Cherry-picked stats are among the least useful things in basketball, better used as a meme than for explaining any form of success. There are so many basketball games, and so many stats that go with them, that you can use galaxy-brain manipulations to make pretty much any set of numbers look convincing. It is with a heavy heart, then, that I have to say that what Miami did against the Mavericks on Tuesday is best explained through one of those highly specific statistics: For the first time in Heat franchise history, four players scored 22-plus points in the same game.
The numbers themselves are less important than what one actually saw during the course of the action, which was the Heat’s four stars finally hit on all cylinders at the same time and giving us a glimpse of what the best version of this squad might look like.
Kyle Lowry finally had his breakout game after a rough offensive start to his first season with the team. The 35-year-old point guard shook off his early-season shooting struggles to drop 22 points on a tidy 7-of-10 shooting with six made three-pointers, by far his best performance of the season. Though his season averages still look rather middling—10.7 points per game on 40/37/100 splits—adding Lowry’s scoring to the mix is a frightening proposition for opponents of a team that was plenty scary without his outburst on Tuesday.
Miami has not needed Lowry’s shooting to become a league-leading juggernaut through seven games. They’ve just needed him on the court. The Heat’s only loss this year—an overtime defeat courtesy of the messy Pacers—came with Lowry sidelined with an ankle tweak. Miami currently plays 13.7 points better than opponents when Lowry is on the court, a team high, and the team’s net rating is a healthy plus-20.1 when their new point guard is at the helm. Lowry pushes the pace more than any other Heat player, as The Ringer’s Dan Devine analyzed last week, which leads to easier buckets for everyone around him, more than offsetting his own struggles.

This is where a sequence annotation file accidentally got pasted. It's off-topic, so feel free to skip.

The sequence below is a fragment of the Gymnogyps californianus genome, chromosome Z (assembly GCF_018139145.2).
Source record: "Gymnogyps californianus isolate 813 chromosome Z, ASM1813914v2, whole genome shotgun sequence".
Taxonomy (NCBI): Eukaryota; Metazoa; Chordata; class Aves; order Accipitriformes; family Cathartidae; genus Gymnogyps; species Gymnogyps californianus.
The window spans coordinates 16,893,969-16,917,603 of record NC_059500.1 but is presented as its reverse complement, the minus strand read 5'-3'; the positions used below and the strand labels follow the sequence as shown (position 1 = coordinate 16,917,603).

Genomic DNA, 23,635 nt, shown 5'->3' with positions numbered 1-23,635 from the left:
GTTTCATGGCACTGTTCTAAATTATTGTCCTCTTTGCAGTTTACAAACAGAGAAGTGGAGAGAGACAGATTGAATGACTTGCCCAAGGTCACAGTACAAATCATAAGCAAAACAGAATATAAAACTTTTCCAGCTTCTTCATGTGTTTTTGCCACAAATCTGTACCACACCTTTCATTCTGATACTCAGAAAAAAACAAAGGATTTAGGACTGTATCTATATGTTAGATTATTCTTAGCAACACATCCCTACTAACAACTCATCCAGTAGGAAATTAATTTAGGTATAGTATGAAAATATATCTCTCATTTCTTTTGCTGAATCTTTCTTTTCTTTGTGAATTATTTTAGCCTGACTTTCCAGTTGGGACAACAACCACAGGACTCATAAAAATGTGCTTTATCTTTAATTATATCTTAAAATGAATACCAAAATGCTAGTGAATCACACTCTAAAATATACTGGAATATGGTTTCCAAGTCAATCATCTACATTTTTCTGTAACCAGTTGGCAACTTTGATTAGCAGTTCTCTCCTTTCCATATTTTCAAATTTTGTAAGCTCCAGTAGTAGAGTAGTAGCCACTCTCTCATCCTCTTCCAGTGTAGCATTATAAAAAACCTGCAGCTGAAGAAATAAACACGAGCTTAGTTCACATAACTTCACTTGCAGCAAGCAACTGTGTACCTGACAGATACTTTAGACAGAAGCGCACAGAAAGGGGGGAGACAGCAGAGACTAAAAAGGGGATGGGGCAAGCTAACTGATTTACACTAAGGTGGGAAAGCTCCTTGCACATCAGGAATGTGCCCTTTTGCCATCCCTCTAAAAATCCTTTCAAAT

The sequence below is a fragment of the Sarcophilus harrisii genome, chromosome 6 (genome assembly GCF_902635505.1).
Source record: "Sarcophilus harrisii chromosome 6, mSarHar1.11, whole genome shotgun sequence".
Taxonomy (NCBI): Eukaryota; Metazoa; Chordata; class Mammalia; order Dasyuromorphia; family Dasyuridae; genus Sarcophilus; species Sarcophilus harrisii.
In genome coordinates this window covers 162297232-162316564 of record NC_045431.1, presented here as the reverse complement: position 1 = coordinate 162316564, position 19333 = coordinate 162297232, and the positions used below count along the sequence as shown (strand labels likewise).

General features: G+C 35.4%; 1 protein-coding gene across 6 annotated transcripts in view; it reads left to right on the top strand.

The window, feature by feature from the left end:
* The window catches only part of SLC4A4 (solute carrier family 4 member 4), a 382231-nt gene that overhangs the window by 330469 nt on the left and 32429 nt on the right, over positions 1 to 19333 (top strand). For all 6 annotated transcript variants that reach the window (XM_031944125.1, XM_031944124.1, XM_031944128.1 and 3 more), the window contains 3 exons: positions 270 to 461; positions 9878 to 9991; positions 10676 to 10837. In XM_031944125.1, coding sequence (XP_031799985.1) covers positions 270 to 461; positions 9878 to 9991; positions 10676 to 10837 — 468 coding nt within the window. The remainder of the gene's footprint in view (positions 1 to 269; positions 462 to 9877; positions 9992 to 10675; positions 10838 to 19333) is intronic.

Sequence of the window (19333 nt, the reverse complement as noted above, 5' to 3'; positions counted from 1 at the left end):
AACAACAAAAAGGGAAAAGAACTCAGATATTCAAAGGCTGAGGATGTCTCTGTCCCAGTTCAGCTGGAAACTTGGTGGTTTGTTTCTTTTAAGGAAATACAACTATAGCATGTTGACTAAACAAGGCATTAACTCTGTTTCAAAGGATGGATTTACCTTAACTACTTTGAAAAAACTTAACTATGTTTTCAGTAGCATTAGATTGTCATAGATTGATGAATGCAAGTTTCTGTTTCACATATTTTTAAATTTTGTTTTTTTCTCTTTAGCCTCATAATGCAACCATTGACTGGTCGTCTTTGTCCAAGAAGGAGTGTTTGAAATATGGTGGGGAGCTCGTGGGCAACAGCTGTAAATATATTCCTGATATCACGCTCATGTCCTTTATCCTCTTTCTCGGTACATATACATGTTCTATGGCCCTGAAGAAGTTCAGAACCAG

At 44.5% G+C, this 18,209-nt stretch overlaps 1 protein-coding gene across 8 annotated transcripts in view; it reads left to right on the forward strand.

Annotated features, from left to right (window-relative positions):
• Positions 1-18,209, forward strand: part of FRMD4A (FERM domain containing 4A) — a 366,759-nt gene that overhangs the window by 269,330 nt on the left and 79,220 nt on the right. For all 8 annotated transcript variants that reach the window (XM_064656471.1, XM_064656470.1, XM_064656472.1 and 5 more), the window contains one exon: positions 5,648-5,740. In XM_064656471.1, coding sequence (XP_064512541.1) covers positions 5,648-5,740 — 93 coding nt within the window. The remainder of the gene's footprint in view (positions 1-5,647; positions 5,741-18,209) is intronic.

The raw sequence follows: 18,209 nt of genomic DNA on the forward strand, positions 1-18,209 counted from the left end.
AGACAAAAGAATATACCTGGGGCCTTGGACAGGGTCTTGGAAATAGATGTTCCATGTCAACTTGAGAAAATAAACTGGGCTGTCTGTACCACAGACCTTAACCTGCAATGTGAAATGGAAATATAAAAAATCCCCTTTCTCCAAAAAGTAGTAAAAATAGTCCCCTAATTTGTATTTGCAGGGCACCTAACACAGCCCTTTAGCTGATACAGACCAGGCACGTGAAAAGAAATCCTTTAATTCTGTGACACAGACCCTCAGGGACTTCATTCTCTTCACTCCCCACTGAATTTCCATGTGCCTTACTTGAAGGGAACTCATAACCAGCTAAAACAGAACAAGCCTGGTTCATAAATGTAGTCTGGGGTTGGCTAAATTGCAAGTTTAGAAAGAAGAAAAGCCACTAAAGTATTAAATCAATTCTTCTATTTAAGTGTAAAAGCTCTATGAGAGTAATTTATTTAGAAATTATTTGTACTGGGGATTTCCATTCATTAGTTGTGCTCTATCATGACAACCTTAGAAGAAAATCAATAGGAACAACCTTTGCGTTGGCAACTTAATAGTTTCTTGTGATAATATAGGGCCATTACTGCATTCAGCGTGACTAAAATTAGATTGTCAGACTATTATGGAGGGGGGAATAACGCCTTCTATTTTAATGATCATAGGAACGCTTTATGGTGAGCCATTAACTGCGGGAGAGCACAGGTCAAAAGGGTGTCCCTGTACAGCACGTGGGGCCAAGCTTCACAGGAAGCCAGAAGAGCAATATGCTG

It’s not just Lowry, of course. Miami’s best player is still Jimmy Butler, and there’s a case to be made for the coffee impresario as the league’s best player through the first batch of games. Through seven games, Butler is tied for the league-lead in Wins Above Replacement with last year’s MVP, Nikola Jokic, and his 25 points per game is 10th in the league.
Butler is shooting at an elite level by minimizing the amount of bad shots he’s been taking; he’s never been a great three-point shooter, and his 1.3 attempts per game are the lowest since his second year in the league. Even better than that, he’s shooting a career-low of his attempts from the least efficient part of the court: He’s only taking 4.4 percent of his shots in the area between 16 feet from the basket and the three-point line. Oh, and whatever refereeing change was made this season to prevent ticky-tack foul calls hasn’t really affected Butler; he’s taking nine foul shots per game, tops in the league.
Elsewhere, Bam Adebayo has also continued his two-way excellence for Miami. His defensive resume needs no defending at this point, but his offense continues to tick up: he’s putting up 20 points per game, along with 13.8 rebounds, good for third in the league. As a whole, Miami has made their undersized roster work on the glass this year, with a league-leading 56.4 percent rebound rate, even higher than the cleanup crew in Utah.